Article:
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Welcome to Collinwood

Reviewed By Chris Parry
Posted 08/21/03 17:02:36

"Keep 'em coming, Clooney. I'm in for the long haul."
3 stars (Average)

You have to hand it to George Clooney. The guy could totally sell out, Sandler-style, and simply spend the next ten years cashing in his fame and fanbase for eighty million pieces of silver, taking any contract going and generally churning out crap for the mighty dollar. Why shouldn't he? Everyone else does. But Clooney is a different beast. He rather enjoys the creative process, and having done his fair share of money-making horse doody in his early years in acting, he's now in a position where he can say to a financier, "Yes, I will make your garbage film. But before I do, you must fund this quirky, limited-audience film starring unknown people who deserve more work." With that in mind, welcome to Welcome to Collinwood.

What's the worlds' most overused movie plot base? Come on now, think it over. Would it be the crazy cop and the good cop being forced to work together? Maybe the terrible sporting team that will be broken up if they don't win the championship? What about Tom Cruise being too scared to do something he's good at, then finding his balls and winning the big race?

These are all worthy entries in the lexicon of 'this again?' - but they're not the winner of king kahuna 'this again' Hall of Fame legendary status. No, that would go to the 'misfit thieves stumble across a massive payday, but screw up their plans and get into trouble' routine.

Ah yes. That old chestnut.

So Cosimo (Luis Guzman) is in jail, which sucks for him because he's been given some information by a lifer that could lead him to a job so big, it could be his 'bulini' (translated: a one-time big ass haul). So Cosimo asks his girlfriend (Patricia Clarkson) to find him a malinski (translated: patsy, fool, fall guy) to take the blame for his crime, so that he can get out early and pull the big job.

Which proves harder than she thought. Before long, the cat's out of the bag and Cosimo's old gang (William H. Macy, Michael Jeter, Isaiah Washington, Andrew Davoli) catch wind of the gig, all the while refusing the chance to do jail time for the big guy.

Enter Pero (the always awesome Sam Rockwell), a terrible boxer with big dreams and a shortage of cash. He agrees to take the fall, but screws up the court case, fools Cosimo into parting with the bulini, and decides to do the job himself.

So it's Pero vs gang vs jailed tough guy vs people who would otherwise be burgled. Starting to see where all this is going? Now add a love interest (Jennifer Esposito) and you're looking at ten parts farce, three parts slapstick, many parts funny.

But not every part.

While writer/directors the Russo Brothers, Anthony and Greg, certainly have a knack for quirkiness, when more depth is required they seem either unable or unwilling to provide. Clooney's cameo as a paralyzed safecracker is VERY funny, but not all that right for the tone of the film, and while Michael Jeter always seems to lose his pants in every film he's in, we could have done without the up-butt, pants-free shot of him hanging from the side of a building. Oof-ah.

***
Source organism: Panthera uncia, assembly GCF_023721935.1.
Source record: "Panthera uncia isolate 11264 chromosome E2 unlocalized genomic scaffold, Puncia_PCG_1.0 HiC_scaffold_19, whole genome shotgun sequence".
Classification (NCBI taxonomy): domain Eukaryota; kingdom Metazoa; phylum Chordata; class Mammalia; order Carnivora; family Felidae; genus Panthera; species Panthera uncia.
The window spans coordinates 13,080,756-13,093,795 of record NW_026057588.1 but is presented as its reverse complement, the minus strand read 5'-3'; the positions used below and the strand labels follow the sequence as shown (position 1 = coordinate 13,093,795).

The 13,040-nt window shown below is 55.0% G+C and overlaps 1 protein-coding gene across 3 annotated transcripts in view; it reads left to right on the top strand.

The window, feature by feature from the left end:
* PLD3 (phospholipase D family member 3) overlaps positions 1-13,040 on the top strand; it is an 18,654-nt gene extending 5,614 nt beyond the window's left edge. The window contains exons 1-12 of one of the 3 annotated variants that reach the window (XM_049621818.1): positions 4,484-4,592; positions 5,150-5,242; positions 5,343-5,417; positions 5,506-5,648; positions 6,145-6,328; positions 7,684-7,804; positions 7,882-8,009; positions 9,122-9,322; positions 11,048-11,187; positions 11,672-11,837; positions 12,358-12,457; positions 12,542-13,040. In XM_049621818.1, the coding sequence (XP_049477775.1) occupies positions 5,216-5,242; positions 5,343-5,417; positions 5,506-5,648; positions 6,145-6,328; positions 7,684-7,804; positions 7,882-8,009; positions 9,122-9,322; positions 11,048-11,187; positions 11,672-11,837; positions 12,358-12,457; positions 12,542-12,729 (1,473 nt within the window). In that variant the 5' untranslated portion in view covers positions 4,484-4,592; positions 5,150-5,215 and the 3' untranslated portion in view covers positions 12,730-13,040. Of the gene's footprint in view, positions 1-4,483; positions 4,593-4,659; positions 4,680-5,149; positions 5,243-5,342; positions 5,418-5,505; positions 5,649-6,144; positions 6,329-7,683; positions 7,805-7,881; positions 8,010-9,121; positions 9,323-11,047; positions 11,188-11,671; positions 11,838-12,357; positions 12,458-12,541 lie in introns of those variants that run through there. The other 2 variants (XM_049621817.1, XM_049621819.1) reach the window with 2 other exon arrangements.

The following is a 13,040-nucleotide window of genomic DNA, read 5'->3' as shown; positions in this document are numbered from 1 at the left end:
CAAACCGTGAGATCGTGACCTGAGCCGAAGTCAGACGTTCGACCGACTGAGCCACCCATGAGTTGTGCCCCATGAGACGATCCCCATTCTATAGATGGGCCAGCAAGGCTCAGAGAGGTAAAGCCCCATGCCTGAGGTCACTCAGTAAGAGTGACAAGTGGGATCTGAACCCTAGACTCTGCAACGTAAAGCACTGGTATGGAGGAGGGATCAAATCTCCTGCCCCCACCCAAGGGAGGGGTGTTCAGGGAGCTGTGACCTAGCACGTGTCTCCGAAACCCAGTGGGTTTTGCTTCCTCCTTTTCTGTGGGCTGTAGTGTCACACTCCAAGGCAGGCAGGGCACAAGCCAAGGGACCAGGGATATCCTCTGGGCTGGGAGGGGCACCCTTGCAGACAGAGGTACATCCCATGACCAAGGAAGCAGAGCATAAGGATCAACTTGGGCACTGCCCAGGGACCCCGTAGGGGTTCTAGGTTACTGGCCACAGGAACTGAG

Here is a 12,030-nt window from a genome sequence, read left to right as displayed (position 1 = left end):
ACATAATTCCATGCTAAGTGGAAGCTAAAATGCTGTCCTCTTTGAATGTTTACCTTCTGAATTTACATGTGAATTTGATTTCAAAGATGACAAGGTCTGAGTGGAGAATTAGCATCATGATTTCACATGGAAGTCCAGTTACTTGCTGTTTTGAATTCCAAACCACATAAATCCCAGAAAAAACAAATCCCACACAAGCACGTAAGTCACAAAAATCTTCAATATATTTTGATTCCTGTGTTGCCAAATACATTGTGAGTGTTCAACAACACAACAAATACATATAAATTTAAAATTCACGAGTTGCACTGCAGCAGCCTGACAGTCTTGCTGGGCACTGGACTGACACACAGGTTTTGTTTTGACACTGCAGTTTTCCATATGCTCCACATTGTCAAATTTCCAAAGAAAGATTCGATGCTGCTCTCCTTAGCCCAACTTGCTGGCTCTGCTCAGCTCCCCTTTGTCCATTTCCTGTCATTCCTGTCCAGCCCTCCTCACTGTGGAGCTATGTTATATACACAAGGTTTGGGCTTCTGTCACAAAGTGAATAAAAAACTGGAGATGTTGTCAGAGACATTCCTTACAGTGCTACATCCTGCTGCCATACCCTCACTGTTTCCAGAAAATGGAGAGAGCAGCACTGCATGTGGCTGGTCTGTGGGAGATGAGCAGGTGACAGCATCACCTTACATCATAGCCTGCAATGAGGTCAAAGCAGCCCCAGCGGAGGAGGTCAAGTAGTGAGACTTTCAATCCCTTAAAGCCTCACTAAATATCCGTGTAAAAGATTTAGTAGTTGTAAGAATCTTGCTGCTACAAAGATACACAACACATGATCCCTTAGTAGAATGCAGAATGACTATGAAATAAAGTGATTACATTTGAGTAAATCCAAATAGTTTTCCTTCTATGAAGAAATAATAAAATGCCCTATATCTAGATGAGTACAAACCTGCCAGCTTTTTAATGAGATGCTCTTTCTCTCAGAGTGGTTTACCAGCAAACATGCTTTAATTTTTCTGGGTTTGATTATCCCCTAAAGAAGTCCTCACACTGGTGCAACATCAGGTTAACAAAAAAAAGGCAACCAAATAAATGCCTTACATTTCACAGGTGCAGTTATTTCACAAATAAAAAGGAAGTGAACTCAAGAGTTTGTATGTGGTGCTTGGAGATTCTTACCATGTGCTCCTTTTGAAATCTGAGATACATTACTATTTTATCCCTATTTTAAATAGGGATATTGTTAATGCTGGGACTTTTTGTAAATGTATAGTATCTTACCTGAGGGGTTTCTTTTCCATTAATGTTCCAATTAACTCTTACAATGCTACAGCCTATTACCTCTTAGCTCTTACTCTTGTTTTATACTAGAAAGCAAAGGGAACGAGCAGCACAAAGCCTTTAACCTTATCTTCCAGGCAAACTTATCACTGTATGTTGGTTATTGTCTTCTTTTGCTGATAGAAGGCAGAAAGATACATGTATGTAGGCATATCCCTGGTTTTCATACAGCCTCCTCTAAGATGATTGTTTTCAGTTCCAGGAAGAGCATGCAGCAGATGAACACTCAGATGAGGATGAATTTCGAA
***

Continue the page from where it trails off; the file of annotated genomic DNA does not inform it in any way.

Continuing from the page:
The performances are mostly strong, the jokes mostly on-target, but something's missing here and perhaps it comes down to those leading the ship. While the Russo's have made two films prior to Collinwood, neither were largely seen, and both starred one of the brothes in a major role. They're from the cheap seats and Collinwood's production shows that background, as every scene seems to look like a set. There's a feeling of smallness about Collinwood that may well have been a deliberate attempt to make the film feel like a stageplay, but isn't all that comfortable to sit through and tends to bring the performances down a notch.

Clooney's penchant for using Sam Rockwell as a lead is not only smart, but it's also indicative of the way Clooney is doing business as a producer. Rockwell has been a heavy presence in a lot of films over the years, from comedies (Galaxy Quest, Safe Men) to action (Heist) to soppy fare (Green Mile) to drama (Lawn Dogs). He's come a long way since the days of Teenage Mutant Ninja Turtles, and smart watchers tagged him a long time ago for glory, but Rockwell's not exactly your classic Freddie Prinze Jr vanilla glamorboy, so it's taken someone with a little weight in the industry to finally crack him as a legit star.

And that seems to be what this film is really about - making Rockwell legit. Everyone else in the cast is either already a presence in Hollywood or at the very least a respected character actor, and there's certainly not the massive box office appeal that would normally accompany a Clooney appearance. In the end, Welcome To Collinwood, while enjoyable and certainly worth seeing, just seems to be light in the loafers, or perhaps missing something that pieces it all together and makes it great.

But heck, who really cares? So the thing isn't perfect - I dare say the producers didn't have a giant budget to throw around and they've done pretty well with what they had. Collinwood is certainly one dimensional, but it's a nice dimension. Pleasant. Smile-inducing. Fun.

If this review seems confused, that's because even after watching the film for a second time, I'm still trying to figure whether it tried for quirk and got it right, or tried for more and failed. But the mere fact that I could watch it twice in quick succession probably tells you all you need to know about whether it's an enjoyable way to spend 86 minutes or not. Certainly worth the cost of a ticket, Welcome to Collinwood will be welcome enough in my home when it hits DVD.

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